Epizyme announced new and positive data from its ongoing Phase 2 clinical trial evaluating the safety and efficacy of orally administered tazemetostat in relapsed or refractory patients with non-Hodgkin’s lymphoma.
The findings were presented at the 2016 American Society of Hematology Meeting on Lymphoma Biology in a study titled “Initial report from a phase 2 multi-center study of tazemetostat (EPZ-6438), an inhibitor of enhancer of zeste-homolog 2 (EZH2), in patients with relapsed or refractory B-cell non-Hodgkin lymphoma.”
“Patients with relapsed or refractory NHL are often faced with limited treatment options, particularly those who are highly refractory or whose disease is multiply relapsed as we have seen in this study population,” Franck Morschhauser, MD, PhD, from the Centre Hospitalier Régional Universitaire de Lille, France, and Phase 2 primary investigator, said in a press release.
“These patients are in need of new therapeutic options, and while these data are early, we are encouraged and look forward to further understanding the impact that tazemetostat could have on patients as the trial proceeds,” Morschhauser added.
Tazemetostat is an orally administered small molecule that inhibits EZH2, an enzyme whose abnormal activity in some cancers leads to a misregulation of genes involved in cell proliferation, resulting in the rapid growth of cancer cells.
The Phase 2, five-arm, multicenter and global study includes several populations of patients with relapsed or refractory non-Hodgkin’s lymphoma, divided by EZH2 mutation status and cell-of-origin: diffuse large B-cell lymphoma (DLBCL) with Germinal Center B-cell (GCB) subtype and EZH2 mutations; DLBCL with GCB subtype and wild-type EZH2; DLBCL with non-GCB subtype; follicular lymphoma (FL) with EZH2 mutations; and follicular lymphoma with wild-type EZH2.
The study’s primary endpoint is overall response rate, and secondary endpoint include duration of response and progression-free survival.
All cohorts have surpassed futility, except the follicular lymphoma with wild-type EZH2 cohort that has not yet reached futility assessment, as confirmed by Epizyme’s Independent Data Monitoring Committee. This is a means of evaluating whether the results of a trial are unlikely to result in significant changes, even after recruiting more patients, indicating that it should be stopped.
Trial recruitment is on track and consistent with incidence rates of non-Hodgkin’s lymphoma subtypes, with approximately 20 percent of DLBCL GCB and follicular lymphoma patients having EZH2 mutations. Across all five cohorts, 82 patients have been assessed for tazemetostat safety and 47 were evaluated for efficacy.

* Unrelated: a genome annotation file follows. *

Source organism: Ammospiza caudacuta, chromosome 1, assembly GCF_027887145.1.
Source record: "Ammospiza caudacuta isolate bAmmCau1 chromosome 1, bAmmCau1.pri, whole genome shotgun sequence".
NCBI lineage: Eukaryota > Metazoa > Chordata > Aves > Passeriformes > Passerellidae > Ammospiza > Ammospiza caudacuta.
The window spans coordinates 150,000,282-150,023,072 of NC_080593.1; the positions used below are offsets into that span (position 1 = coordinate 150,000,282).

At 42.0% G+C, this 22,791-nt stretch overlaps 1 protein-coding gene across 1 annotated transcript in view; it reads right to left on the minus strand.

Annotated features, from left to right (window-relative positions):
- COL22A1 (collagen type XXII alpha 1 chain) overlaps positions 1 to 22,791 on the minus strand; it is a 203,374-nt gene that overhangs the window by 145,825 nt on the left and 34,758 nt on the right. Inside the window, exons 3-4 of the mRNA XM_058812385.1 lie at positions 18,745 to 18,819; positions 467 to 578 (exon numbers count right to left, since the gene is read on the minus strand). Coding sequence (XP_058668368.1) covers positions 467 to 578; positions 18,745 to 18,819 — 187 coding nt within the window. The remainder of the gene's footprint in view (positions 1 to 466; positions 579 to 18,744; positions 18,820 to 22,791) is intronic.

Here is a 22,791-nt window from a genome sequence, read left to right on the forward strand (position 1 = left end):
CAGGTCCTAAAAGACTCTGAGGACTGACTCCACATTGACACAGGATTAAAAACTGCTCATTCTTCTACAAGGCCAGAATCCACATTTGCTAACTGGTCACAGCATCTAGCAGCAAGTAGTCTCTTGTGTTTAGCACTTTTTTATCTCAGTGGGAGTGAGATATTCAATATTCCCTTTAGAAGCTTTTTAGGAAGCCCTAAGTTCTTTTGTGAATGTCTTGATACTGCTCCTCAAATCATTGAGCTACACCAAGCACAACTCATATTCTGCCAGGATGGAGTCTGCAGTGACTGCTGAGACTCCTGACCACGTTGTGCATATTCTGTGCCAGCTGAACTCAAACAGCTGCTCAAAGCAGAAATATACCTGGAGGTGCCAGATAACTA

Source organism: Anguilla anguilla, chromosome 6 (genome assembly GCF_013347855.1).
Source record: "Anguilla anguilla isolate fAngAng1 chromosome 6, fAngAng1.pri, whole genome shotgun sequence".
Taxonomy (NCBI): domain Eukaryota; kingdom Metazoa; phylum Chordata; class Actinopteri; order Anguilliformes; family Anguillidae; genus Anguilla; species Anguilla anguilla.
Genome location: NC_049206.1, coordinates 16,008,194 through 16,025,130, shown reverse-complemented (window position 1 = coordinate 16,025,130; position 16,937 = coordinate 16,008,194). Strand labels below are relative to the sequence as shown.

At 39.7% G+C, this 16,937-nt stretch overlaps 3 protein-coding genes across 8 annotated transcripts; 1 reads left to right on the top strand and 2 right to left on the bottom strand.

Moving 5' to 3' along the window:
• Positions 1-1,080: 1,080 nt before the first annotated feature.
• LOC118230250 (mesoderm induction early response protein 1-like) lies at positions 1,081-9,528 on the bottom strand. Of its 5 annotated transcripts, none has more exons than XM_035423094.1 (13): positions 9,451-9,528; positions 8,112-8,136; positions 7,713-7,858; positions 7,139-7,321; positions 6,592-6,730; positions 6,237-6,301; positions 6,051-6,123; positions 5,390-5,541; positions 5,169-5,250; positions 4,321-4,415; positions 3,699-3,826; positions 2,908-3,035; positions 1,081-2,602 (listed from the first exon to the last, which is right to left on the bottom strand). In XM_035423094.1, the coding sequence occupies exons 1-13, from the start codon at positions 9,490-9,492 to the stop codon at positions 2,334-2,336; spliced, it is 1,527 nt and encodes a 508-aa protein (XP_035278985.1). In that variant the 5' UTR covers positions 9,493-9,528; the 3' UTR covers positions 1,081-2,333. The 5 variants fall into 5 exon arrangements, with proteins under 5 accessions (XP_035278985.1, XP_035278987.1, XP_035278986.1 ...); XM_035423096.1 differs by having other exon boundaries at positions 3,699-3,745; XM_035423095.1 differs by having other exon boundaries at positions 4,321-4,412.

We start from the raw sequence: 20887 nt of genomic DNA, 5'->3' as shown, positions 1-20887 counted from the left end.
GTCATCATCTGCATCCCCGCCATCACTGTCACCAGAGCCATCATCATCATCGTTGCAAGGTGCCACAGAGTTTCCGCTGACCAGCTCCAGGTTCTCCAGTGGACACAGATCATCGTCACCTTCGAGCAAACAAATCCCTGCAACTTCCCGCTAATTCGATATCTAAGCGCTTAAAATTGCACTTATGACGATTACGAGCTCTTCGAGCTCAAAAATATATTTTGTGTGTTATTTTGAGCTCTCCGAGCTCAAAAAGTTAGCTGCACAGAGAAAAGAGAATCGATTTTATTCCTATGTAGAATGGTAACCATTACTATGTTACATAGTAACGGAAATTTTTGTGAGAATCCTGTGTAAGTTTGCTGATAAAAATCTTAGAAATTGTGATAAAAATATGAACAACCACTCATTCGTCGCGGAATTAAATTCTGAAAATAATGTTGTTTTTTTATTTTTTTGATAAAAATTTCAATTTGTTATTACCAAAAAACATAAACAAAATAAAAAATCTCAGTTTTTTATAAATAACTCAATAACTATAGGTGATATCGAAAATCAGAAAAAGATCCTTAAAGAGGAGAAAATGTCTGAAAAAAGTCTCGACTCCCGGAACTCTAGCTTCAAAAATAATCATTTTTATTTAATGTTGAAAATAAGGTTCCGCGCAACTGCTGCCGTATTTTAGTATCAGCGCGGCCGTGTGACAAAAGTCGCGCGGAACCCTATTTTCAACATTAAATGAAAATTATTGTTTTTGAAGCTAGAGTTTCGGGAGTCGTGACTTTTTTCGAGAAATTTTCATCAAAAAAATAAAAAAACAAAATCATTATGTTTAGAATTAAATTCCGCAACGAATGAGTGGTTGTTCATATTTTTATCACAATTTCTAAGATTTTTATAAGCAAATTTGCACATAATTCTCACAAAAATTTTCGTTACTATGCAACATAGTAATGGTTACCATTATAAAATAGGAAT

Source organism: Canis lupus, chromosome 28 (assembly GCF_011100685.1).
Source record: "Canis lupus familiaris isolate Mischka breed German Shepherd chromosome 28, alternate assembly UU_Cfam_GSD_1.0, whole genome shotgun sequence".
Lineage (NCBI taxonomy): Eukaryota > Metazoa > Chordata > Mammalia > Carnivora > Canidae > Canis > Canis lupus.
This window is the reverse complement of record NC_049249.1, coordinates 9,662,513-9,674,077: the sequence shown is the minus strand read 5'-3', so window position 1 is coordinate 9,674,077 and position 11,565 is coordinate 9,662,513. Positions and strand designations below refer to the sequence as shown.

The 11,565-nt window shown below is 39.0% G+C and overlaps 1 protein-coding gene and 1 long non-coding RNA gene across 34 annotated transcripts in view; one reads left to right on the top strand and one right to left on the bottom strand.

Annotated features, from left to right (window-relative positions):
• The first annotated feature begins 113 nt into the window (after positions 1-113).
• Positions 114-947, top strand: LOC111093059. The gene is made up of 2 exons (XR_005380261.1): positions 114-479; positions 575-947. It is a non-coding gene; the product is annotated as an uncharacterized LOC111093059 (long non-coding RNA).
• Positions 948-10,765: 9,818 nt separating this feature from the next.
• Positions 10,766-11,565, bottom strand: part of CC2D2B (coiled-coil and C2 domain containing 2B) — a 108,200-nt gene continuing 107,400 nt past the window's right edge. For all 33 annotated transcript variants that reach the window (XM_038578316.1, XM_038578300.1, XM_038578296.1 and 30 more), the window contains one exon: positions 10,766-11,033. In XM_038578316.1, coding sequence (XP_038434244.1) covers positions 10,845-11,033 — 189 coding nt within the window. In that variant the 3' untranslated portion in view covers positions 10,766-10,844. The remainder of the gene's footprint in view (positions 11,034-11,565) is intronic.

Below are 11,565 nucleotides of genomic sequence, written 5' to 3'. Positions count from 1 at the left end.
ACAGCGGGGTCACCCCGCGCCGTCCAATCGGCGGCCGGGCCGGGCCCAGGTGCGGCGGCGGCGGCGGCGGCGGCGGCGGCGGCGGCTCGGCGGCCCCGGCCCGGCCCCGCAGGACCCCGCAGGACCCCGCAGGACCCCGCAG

The safety profile was consistent with that of the Phase 1 trial for tazemetostat, with the majority of the adverse events being classified as grade 1 or grade 2.
Regarding tazemetostat efficacy, several patients were found to have either objective responses or stable disease in response to the treatment. At the time of analysis, among the five patients with DLBCL with GCB subtype and EZH2 mutations, one showed partial response and two had stable disease.
From the 18 patients included in the DLBCL with GCB subtype and wild-type EZH2, two showed a complete response, one partial response, and six stable disease; in the 20-patient group with DLBCL with non-GCB subtype, there were two complete response, four partial response, and five stable disease; all three patients included in the cohort follicular lymphoma with EZH2 mutations showed partial response.
The majority of patients were still on tazemetostat treatment at the time of the data cutoff, and Epizyme continues to enroll non-Hodgkin’s lymphoma patients into its Phase 2 trial.
“We are pleased by the performance of tazemetostat in the Phase 2 trial so far, which has been consistent with our Phase 1 results,” said Peter Ho, M.D., Ph.D., executive vice president and chief medical officer at Epizyme. “We have observed patients receiving clinical benefit from tazemetostat and continue to believe that prolonged exposure to treatment has the potential to result in decreased tumor burden over time.”